Studies of secretarial and clerical work from every other period, from medieval secretaries to mid-twentieth century data processing, shows that low status writers always make powerful and important decisions that affect the final product. In All the Livelong Day her classic study of the meaning of boredom-inducing repetitious work, Barbara Garson writes that an “amazing ingenuity goes into manufacturing goals and satisfactions on jobs where measurable achievement has been all but rationalized out.” Cognitive psychologists would argue that people cannot help but crave agency. It is bad history to dismiss secretaries as unimportant.

In the case of the Bible, even small tweaks and improvements in style have had an outsized impact. For almost two thousand years, readers of the New Testament have agonized over the interpretation of every detail of the Jesus story. Christians have excavated participles as if they were precious relics. Any modification, however small, has affected the course of Christian theology. An excellent secretary or copyist is usually undetectable, but they were always there, actively coauthoring and making decisions that affected the most important collection of books in human history.

The influence of enslaved people on the making of Christianity did not begin and end with inscription. Once an Apostle or Christian author had written their letter, gospel, or treatise, it was trusted unfree couriers like who undertook lengthy journeys to foreign cities and sometime inhospitable audiences that spread the Gospel abroad. Surely, they are as worthy of the title of “missionary” as anyone else. They facilitated connections between the budding congregations of believers, answered questions about the meaning of the texts they had delivered, and laid the groundwork for what would later be called the universal (that is, catholic) church.

It was the editorial eyes and cramping hands of copyists in bookstores and private homes that laboriously reproduced and corrected successive generations of Christian books. They made mistakes, to be sure, but they also made corrections, repaired damaged books, and added insecticide made from cedar oil to preserve the words of the past. Copyists have had a bad rap since the Protestant Reformer Martin Luther, whose negative view of scribes owned a great deal to his antisemitism and incipient anti-clericalism, but ancient copyists were not just corrupters of texts. They were curators and guardians of letters.

And when a Pauline letter, a life of Jesus, or an apocalyptic story about the end of the world was read aloud, it was servile readers, whose animated gestures and intonation brought the stories to life in Christian gatherings. That some Christian bishops worried about their delivery of scripture only demonstrates the influence of these readers in the lives of illiterate Christians. In making decisions about emphasis and tone of voice these enslaved people became the first interpreters of scripture and the faces of the Gospel.

The fact of servile collaborators is clear to students of Christian history. The prolific mid-third-century Christian theologian Origen, whose critical editions of the Hebrew Bible and theory of biblical interpretation have been foundational for Christian theology, could not have performed his work without the team of enslaved scribes and calligraphers “gifted” to him by his patron Ambrose. Though the men and women who assisted Origen are anonymous, the names of other literate workers—Fortunatus (Lucky), Onesimus (Useful), Epaphroditus (Charming), Epaphras (Lovely), and Tychicus (Fortunate), to name only a few—are preserved in early Christian texts. Though these names are typically servile, and they performed servile work, their social status is rarely discussed. They are remembered instead, and in keeping with much later apocryphal traditions that sought to elevate them, as volunteers and bishops. Thinking about their perspectives and experiences as marginalized member of society, however, would change how scholars and lay people alike read every part of the New Testament.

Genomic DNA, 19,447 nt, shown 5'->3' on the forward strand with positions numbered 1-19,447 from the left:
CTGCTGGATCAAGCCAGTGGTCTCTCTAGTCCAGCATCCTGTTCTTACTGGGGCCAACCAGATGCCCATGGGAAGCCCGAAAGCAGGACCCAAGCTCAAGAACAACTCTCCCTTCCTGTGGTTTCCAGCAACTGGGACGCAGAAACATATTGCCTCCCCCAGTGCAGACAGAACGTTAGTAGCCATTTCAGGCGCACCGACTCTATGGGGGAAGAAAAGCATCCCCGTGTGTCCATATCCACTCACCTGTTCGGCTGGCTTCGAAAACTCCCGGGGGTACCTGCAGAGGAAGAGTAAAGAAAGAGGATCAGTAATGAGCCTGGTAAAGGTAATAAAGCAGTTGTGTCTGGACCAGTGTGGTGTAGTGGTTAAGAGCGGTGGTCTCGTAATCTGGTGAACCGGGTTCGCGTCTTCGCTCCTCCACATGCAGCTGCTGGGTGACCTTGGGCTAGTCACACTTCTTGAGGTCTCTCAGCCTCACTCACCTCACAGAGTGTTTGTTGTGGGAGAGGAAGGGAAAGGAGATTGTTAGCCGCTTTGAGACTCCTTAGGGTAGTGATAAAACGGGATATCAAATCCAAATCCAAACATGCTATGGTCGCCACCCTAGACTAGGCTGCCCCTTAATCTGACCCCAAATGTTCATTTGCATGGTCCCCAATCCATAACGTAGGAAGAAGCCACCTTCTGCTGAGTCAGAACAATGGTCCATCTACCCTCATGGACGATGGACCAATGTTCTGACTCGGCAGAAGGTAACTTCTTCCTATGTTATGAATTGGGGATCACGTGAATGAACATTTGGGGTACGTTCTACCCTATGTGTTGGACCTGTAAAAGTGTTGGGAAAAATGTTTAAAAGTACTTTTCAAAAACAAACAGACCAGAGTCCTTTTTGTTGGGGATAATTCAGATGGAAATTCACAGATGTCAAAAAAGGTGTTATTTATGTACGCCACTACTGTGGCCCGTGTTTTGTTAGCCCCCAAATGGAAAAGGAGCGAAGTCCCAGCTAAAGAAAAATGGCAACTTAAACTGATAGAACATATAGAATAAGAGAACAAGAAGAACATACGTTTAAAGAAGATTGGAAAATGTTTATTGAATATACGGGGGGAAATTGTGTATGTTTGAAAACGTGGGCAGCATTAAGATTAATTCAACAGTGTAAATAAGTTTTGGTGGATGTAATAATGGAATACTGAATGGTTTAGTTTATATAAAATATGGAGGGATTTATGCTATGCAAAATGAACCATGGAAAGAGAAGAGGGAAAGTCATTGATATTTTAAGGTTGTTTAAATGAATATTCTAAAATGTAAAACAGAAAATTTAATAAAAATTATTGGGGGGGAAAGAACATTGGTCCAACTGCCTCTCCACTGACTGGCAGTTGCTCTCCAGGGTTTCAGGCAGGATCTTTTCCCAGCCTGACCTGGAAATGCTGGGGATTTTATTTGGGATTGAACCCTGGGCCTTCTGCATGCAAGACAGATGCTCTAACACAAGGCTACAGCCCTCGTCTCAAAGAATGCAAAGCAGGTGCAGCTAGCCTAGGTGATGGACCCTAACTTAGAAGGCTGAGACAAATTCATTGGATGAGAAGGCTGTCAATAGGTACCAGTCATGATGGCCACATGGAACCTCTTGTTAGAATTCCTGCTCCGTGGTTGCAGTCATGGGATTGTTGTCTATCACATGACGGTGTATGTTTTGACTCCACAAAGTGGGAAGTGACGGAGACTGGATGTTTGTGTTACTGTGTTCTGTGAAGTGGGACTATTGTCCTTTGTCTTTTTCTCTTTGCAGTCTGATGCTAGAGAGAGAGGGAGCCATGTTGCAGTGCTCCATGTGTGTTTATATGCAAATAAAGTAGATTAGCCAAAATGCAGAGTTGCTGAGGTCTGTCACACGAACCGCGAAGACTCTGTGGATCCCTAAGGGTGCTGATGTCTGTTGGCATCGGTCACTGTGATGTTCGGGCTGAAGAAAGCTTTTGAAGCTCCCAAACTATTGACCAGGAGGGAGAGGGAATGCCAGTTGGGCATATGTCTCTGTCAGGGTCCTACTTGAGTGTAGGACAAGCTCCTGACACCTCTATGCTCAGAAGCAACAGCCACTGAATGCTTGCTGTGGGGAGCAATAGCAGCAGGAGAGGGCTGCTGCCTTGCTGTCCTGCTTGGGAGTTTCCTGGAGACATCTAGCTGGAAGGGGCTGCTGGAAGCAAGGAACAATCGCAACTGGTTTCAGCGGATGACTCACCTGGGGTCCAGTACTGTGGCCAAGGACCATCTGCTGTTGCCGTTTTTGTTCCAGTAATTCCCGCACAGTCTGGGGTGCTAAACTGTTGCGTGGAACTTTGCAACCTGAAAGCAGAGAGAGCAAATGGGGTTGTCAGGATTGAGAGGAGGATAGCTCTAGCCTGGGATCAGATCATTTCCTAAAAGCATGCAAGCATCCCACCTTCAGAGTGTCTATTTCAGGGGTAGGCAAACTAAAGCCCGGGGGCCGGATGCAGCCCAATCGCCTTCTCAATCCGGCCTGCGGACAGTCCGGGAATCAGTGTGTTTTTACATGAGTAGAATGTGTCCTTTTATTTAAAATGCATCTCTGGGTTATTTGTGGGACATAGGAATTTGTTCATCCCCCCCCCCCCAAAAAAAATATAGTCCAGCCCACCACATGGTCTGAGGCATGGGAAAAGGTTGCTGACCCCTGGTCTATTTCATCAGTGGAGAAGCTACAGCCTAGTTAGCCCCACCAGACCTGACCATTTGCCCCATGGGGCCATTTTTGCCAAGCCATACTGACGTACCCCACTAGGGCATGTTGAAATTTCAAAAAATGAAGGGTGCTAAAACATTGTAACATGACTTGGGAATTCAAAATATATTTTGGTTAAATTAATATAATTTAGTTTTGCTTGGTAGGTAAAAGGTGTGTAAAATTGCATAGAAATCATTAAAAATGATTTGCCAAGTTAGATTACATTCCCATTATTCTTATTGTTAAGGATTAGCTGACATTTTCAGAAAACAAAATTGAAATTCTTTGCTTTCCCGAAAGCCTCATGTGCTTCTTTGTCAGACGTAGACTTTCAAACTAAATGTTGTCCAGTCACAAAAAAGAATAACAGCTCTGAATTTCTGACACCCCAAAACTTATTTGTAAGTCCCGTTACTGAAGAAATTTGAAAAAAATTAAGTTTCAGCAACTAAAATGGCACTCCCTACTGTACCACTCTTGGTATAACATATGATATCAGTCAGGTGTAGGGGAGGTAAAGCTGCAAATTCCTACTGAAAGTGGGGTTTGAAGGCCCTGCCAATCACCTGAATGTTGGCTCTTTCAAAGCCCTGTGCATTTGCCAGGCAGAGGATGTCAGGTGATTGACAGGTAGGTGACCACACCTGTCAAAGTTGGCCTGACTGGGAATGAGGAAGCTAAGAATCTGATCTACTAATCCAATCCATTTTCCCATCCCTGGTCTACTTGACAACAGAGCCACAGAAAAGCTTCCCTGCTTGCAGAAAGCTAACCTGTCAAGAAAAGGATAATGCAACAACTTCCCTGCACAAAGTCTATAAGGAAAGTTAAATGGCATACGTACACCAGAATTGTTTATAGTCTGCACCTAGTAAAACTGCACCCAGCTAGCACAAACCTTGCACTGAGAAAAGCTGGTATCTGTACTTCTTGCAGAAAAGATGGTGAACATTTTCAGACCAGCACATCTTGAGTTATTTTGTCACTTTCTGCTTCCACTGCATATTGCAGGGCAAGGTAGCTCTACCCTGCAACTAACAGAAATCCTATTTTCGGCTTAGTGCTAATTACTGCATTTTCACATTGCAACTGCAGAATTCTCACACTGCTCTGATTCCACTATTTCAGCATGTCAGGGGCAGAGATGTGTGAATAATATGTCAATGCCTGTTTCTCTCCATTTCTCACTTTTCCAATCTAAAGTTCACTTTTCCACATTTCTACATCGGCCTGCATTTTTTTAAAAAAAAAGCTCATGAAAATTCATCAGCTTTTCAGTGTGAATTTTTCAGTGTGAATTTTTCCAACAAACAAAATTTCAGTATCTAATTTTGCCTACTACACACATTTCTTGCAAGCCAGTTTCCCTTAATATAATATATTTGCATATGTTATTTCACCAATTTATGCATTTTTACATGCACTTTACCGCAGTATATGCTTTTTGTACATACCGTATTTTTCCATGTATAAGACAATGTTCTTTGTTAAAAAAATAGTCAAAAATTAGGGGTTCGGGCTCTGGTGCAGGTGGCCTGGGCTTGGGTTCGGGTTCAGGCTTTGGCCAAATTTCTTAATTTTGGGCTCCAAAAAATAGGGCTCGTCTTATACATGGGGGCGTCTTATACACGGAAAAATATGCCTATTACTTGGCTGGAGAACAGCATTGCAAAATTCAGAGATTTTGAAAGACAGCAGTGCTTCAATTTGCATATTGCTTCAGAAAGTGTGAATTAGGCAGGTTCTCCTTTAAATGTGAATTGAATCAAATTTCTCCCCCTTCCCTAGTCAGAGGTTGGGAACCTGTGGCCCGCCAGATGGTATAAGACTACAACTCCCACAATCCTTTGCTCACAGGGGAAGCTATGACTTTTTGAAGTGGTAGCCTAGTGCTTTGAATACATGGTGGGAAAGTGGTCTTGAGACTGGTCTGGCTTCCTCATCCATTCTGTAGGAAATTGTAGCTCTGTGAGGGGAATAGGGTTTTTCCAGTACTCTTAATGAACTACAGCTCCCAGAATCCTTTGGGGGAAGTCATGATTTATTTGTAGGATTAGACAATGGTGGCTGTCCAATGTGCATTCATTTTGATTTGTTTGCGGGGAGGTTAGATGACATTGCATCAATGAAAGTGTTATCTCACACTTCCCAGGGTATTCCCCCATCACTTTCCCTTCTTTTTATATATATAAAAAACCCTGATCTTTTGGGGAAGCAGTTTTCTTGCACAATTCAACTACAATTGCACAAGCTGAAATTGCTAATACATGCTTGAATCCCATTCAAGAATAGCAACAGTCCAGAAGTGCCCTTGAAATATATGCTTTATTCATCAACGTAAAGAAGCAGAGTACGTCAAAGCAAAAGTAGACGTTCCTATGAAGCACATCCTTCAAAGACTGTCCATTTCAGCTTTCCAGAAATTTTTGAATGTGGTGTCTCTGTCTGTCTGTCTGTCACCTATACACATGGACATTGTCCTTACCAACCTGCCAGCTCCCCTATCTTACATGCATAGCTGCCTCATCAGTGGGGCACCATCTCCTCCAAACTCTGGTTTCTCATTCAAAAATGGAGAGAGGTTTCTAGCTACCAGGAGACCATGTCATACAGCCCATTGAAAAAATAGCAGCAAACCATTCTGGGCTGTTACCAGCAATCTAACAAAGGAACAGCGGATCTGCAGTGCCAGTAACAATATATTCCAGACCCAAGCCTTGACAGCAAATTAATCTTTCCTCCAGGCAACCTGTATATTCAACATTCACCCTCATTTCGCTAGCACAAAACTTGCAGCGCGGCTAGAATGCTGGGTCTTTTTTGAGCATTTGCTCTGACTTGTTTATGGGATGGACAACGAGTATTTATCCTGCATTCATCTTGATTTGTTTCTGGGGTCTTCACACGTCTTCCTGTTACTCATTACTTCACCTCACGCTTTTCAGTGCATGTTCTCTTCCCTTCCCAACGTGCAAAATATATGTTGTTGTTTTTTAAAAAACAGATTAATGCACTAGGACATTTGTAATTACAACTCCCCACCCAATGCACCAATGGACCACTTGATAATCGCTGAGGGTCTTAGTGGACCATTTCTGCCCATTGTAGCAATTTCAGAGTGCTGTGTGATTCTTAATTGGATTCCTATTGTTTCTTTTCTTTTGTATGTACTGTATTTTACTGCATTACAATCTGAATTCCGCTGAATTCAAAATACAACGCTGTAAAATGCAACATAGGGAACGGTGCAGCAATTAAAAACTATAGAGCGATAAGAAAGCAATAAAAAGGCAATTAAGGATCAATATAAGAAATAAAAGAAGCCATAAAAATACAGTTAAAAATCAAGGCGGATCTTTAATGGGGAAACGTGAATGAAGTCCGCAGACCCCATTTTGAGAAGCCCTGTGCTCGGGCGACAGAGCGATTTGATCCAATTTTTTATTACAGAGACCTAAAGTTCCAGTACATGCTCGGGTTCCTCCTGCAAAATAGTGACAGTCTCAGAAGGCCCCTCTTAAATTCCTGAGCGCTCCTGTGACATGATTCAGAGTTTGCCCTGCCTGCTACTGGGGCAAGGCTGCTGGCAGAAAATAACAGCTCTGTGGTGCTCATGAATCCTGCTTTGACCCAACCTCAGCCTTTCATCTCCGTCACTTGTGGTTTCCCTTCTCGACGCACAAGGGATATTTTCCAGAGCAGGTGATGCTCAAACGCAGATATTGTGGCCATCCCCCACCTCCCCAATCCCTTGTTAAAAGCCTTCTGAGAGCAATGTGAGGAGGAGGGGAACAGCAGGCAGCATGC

The success of the Christian proclamation, therefore, was not just the work and accomplishment of a dozen hand-picked freeborn disciples, but owes as much to the enslaved, often invisible, workers whose names have been erased and whose status has been obscured. At every step in this process—from the inscription of the books of the New Testament, to their movement to other parts of the Mediterranean and beyond, to their copying, and their performance and interpretation in Christian gatherings—enslaved people were present, playing a variety of essential roles not only in the writing of the New Testament but also in the rise of Christianity. In so doing, they have shaped the world we occupy today.

The influence of invisible coauthors and ghostwriters continues in the present. Many authors use ghostwriters, even in cases where the genre involves telling a personal story. It’s rare that, as recently happened with some evangelical pastors, there’s much controversy about the practice. Readers tend not to worry that the shape of a biography doesn’t always come from the “author” or that the convictions of a history-making speech often belonged to someone invisible. Often this is because those unseen contributors are buried under NDAs. Further down the publishing line fact checkers, editors, proof-readers, and editorial managers make critical interventions both for good and bad. They may not be authors, but they do important authorial work. The issue isn’t cooperation: whether in writing or running a business creative collaboration can be a boon to everyone. The problem is when the many hands that make light work and shape history are hidden from view.